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House & Home

Green Guide to 8 Common Construction Materials

Posted April 18, 2015

Are you planning to build, remodel, or renovate a house this year … or maybe even just daydreaming about it? If that's the case, then you will want to read through this listing of eight of today's commonly used construction materials and the most environmentally friendly ways in which to utilize them. Discuss this guide with your general contractor and ask for his or her specific recommendations in order to make your new home efficient, gorgeous and green.

  1. Concrete is a mixture of cement, aggregate, and water. Traditionally used for supports, walls, floors, and exterior structures (driveways, patios, and walkways), this material is becoming more and more popular in home construction for such diverse purposes as countertops and fencing. It is durable and resistant to climate, pests, and natural disasters. However, its manufacture results in a high rate of greenhouse gas emissions. Seek out concrete made with recycled content or energy-efficient, non-toxic autoclaved aerated concrete (AAC).
  2. Lumber is cut from softwood or hardwood trees such as pine or maple respectively, depending on the intended use in construction. Lumber may be used as paneling, sheathing, siding, or subflooring, or for more decorative work like trim, molding, and cabinets. Wood for building and decor should be obtained from a sustainable, responsible managed source, as certified by the Forest Stewardship Council (FSC). A current trend is the use of salvaged or reclaimed wood.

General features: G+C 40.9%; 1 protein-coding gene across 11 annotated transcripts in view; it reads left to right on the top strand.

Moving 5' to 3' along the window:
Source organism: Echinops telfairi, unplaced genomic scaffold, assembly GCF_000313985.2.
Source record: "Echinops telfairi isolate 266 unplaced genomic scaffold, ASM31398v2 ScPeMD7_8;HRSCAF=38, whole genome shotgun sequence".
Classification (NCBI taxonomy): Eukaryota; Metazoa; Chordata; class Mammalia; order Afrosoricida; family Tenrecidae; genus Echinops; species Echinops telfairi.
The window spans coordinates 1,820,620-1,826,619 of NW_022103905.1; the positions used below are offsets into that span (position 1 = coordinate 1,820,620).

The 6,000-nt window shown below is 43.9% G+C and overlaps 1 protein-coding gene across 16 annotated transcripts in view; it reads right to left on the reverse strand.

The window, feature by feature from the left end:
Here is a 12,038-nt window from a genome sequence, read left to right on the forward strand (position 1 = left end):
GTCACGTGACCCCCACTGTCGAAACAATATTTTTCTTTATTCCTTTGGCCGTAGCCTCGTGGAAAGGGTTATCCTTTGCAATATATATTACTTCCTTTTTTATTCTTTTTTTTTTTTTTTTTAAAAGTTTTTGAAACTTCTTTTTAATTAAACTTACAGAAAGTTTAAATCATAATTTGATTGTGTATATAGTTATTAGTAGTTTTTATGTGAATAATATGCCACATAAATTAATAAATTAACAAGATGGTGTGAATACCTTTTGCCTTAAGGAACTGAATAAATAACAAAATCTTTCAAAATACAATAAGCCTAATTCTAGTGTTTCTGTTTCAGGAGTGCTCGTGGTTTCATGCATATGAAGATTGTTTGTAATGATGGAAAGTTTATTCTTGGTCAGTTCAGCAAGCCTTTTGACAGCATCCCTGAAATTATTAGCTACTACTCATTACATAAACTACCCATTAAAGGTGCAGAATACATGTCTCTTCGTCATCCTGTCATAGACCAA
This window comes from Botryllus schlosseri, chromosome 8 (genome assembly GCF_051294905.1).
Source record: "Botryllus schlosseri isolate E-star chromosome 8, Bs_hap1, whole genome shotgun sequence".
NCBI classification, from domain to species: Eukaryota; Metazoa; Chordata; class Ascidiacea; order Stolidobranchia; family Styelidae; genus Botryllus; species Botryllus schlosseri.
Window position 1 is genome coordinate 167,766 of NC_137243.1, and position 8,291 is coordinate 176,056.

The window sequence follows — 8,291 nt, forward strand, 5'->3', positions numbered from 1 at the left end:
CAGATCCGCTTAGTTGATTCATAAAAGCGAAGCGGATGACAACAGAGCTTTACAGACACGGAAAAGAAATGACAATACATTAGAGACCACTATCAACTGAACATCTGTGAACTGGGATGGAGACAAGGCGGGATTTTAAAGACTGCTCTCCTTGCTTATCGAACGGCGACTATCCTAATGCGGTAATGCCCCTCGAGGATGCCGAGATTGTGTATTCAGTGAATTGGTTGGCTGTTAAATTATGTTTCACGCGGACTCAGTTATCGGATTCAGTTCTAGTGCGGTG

3. Brick has been traditionally made from clay or mud, formed into blocks and fired, for centuries. In recent years, concrete bricks have begun to play an important role in construction. Bricks are simply stacked or joined with the help of mortar for exterior walls, fireplaces, and paths. Because production of brick involves non-renewable resources, it is recommended to ask your general contractor to use salvaged brick if possible.
  4. Stone is a natural material quarried from the earth. It can be utilized for supports, flooring, walls, or outdoor hardscaping, or cut into tiles. Although we seem to have a great deal of stone, it is actually classed as a non-renewable resource. Repurposed stone is the most environmentally friendly choice.
  5. Aluminum is a lightweight metal that nevertheless is surprisingly strong. To illustrate, it may weigh up to 65 percent less than steel equal to it in strength. Aluminum is useful for construction support, walls, doors, window frames, roof covers, stairs, and HVAC systems. Although the production process is energy-intensive and produces a great deal of pollution, once it has been produced, virtually 100 percent of aluminum can be recycled, over and over again.
  6. Steel is made from iron, smelted, purified, and alloyed with carbon. This strong, durable metal is used for supports and frames. The energy-intensive production process creates a large amount of pollution. Find recycled steel or substitute another material.
  7. Drywall is a sort of sandwich made up of heavy sheets of paper containing a layer of gypsum plaster in between. Also known as plasterboard or gypsum board, drywall construction serves as a faster alternative to traditional lath and plaster building for interior walls, partitions, and ceilings. Many types of drywall off-gas harmful chemicals. Request that your contractor use non-synthetic drywall boards made with natural fixative agents.
  8. Glass is made up of several minerals, with silica as its main component, mixed with limestone, soda ash, and occasionally other ingredients. These are melded together using very high heat. Glass is used for windowpanes, skylights, doors, and translucent bricks. Glass production uses a high amount of energy and non-renewable resources. Recycled and energy-efficient glass is best.

Laura Firszt writes for networx.com.

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